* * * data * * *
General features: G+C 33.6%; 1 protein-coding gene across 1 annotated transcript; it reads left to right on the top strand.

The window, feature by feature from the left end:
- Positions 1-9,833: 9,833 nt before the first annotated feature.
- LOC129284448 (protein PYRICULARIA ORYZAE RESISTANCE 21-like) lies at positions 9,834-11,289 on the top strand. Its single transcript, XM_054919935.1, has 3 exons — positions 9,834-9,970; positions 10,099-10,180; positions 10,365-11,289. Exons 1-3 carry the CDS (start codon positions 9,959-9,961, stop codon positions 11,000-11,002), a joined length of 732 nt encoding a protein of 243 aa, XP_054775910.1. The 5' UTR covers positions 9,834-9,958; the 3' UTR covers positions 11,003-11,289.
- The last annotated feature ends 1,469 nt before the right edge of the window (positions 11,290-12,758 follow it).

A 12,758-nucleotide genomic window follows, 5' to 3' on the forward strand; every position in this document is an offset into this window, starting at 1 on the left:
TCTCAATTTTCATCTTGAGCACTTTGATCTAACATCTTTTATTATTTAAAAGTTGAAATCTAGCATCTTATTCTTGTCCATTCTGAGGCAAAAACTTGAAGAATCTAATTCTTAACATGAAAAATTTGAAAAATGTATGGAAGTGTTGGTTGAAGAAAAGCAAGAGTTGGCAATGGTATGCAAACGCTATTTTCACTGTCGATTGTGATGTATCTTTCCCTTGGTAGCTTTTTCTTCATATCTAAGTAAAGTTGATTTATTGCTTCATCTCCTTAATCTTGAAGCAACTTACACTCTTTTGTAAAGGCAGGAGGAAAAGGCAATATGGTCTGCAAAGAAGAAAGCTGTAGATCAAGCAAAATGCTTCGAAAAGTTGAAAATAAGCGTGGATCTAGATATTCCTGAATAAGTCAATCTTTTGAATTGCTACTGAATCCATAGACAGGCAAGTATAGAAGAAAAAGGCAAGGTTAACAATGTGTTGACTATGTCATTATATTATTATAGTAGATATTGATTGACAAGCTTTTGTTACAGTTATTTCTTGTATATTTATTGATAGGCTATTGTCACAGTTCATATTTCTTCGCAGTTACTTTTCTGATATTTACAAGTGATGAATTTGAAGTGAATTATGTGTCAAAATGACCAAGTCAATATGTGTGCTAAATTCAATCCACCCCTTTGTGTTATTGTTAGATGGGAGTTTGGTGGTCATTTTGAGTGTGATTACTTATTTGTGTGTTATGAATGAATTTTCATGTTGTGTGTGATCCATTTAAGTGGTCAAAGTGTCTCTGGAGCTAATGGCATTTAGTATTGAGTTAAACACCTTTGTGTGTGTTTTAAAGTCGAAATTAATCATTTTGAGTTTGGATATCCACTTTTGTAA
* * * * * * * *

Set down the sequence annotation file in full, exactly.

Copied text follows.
General features: G+C 33.6%; 1 protein-coding gene across 1 annotated transcript; it reads left to right on the top strand.

The window, feature by feature from the left end:
- Positions 1-9,833: 9,833 nt before the first annotated feature.
- LOC129284448 (protein PYRICULARIA ORYZAE RESISTANCE 21-like) lies at positions 9,834-11,289 on the top strand. Its single transcript, XM_054919935.1, has 3 exons — positions 9,834-9,970; positions 10,099-10,180; positions 10,365-11,289. Exons 1-3 carry the CDS (start codon positions 9,959-9,961, stop codon positions 11,000-11,002), a joined length of 732 nt encoding a protein of 243 aa, XP_054775910.1. The 5' UTR covers positions 9,834-9,958; the 3' UTR covers positions 11,003-11,289.
- The last annotated feature ends 1,469 nt before the right edge of the window (positions 11,290-12,758 follow it).

A 12,758-nucleotide genomic window follows, 5' to 3' on the forward strand; every position in this document is an offset into this window, starting at 1 on the left:
TCTCAATTTTCATCTTGAGCACTTTGATCTAACATCTTTTATTATTTAAAAGTTGAAATCTAGCATCTTATTCTTGTCCATTCTGAGGCAAAAACTTGAAGAATCTAATTCTTAACATGAAAAATTTGAAAAATGTATGGAAGTGTTGGTTGAAGAAAAGCAAGAGTTGGCAATGGTATGCAAACGCTATTTTCACTGTCGATTGTGATGTATCTTTCCCTTGGTAGCTTTTTCTTCATATCTAAGTAAAGTTGATTTATTGCTTCATCTCCTTAATCTTGAAGCAACTTACACTCTTTTGTAAAGGCAGGAGGAAAAGGCAATATGGTCTGCAAAGAAGAAAGCTGTAGATCAAGCAAAATGCTTCGAAAAGTTGAAAATAAGCGTGGATCTAGATATTCCTGAATAAGTCAATCTTTTGAATTGCTACTGAATCCATAGACAGGCAAGTATAGAAGAAAAAGGCAAGGTTAACAATGTGTTGACTATGTCATTATATTATTATAGTAGATATTGATTGACAAGCTTTTGTTACAGTTATTTCTTGTATATTTATTGATAGGCTATTGTCACAGTTCATATTTCTTCGCAGTTACTTTTCTGATATTTACAAGTGATGAATTTGAAGTGAATTATGTGTCAAAATGACCAAGTCAATATGTGTGCTAAATTCAATCCACCCCTTTGTGTTATTGTTAGATGGGAGTTTGGTGGTCATTTTGAGTGTGATTACTTATTTGTGTGTTATGAATGAATTTTCATGTTGTGTGTGATCCATTTAAGTGGTCAAAGTGTCTCTGGAGCTAATGGCATTTAGTATTGAGTTAAACACCTTTGTGTGTGTTTTAAAGTCGAAATTAATCATTTTGAGTTTGGATATCCACTTTTGTAA